• K: link
    • U: unvisited link
    • V: visited link
    • L: list
    • I: list item
  • NVDA + Enter: activate focused element.
  • NVDA + Shift + Z (desktop) or NVDA + Shift + S (laptop): turn sleep mode on and off (this affects the current application only)

Tips for JAWS on Windows

  • JAWS is a paid program, and licenses can be over 1000 USD. However, you can download the software for free and use it in 40-minute sessions.
  • Launch the program like any other; for example, double-click on the shortcut on your Desktop. The first time you do this, you will get a dialogue where you can choose to use the 40-minute trial version (you can choose for this dialogue to not be shown in the future).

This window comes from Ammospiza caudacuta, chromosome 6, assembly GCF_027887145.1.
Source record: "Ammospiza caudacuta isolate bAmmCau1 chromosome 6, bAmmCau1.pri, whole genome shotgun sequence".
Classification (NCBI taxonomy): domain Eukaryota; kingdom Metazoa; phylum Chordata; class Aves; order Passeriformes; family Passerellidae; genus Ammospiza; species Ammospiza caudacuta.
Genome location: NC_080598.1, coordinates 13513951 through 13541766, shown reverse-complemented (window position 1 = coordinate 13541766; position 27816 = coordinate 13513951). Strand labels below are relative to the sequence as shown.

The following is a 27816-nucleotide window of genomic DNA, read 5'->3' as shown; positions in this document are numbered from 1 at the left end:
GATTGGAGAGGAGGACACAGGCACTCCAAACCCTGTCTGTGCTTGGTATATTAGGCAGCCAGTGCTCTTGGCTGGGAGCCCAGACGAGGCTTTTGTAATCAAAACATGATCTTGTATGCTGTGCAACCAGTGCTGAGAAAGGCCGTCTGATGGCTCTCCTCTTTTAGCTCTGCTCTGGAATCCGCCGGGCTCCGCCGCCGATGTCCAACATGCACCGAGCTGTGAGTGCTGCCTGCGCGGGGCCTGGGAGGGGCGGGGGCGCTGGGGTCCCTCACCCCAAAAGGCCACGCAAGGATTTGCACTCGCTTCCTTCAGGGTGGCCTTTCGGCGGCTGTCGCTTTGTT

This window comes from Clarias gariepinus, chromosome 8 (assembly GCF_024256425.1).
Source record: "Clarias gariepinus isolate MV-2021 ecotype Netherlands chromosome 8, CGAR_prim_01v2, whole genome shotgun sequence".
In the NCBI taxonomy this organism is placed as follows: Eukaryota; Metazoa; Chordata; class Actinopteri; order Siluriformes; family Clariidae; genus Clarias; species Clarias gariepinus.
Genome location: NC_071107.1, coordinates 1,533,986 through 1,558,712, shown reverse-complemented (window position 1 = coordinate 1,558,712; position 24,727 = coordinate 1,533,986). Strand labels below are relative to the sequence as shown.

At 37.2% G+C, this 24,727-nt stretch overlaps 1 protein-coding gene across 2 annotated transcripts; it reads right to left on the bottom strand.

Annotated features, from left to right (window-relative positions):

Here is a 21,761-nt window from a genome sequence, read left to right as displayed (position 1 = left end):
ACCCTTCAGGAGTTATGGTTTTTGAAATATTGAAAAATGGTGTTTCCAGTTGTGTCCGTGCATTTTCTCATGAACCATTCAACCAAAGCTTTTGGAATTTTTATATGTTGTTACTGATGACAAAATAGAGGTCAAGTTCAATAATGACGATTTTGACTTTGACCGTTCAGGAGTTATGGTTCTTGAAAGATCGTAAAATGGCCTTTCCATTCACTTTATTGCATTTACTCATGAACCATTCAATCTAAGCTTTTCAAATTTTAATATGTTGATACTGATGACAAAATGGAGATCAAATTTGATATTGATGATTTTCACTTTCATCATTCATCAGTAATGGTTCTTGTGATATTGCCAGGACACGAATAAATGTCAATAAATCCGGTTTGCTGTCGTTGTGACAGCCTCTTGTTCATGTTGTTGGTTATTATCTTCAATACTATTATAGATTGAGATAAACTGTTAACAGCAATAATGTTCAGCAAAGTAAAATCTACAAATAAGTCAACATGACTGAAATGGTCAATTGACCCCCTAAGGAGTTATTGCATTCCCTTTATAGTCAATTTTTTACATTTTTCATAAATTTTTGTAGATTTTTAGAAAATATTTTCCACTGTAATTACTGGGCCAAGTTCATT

• Here are some settings you should check and/or change. To see the JAWS window, simply click on the JAWS icon on your menu bar.
    • Language > JAWS Language: change the language (of the screen reader UI) to match the language of your system.
    • Options > Voices > Voice Adjustment > Profile Name: choose Eloquence or another synthesizer with multilanguage support.
    • Options > Voices > Voice Adjustment > Synthesizer Language: choose “Match JAWS UI Language”
    • Speech > Voice: change the main screen reader voice to match the language of your system.
    • Options > Basic > Use Keyboard layout: you can make it match your machine, or you can choose “Laptop” if you want shortcuts to be a little more similar to VoiceOver on Mac.
  • To close the program, simply close the JAWS window as you would any other program.

Basic JAWS key presses for testing webpages

  • JAWS: JAWS modifier. This is the Insert key on the desktop layout and the Caps Lock key on laptop layout.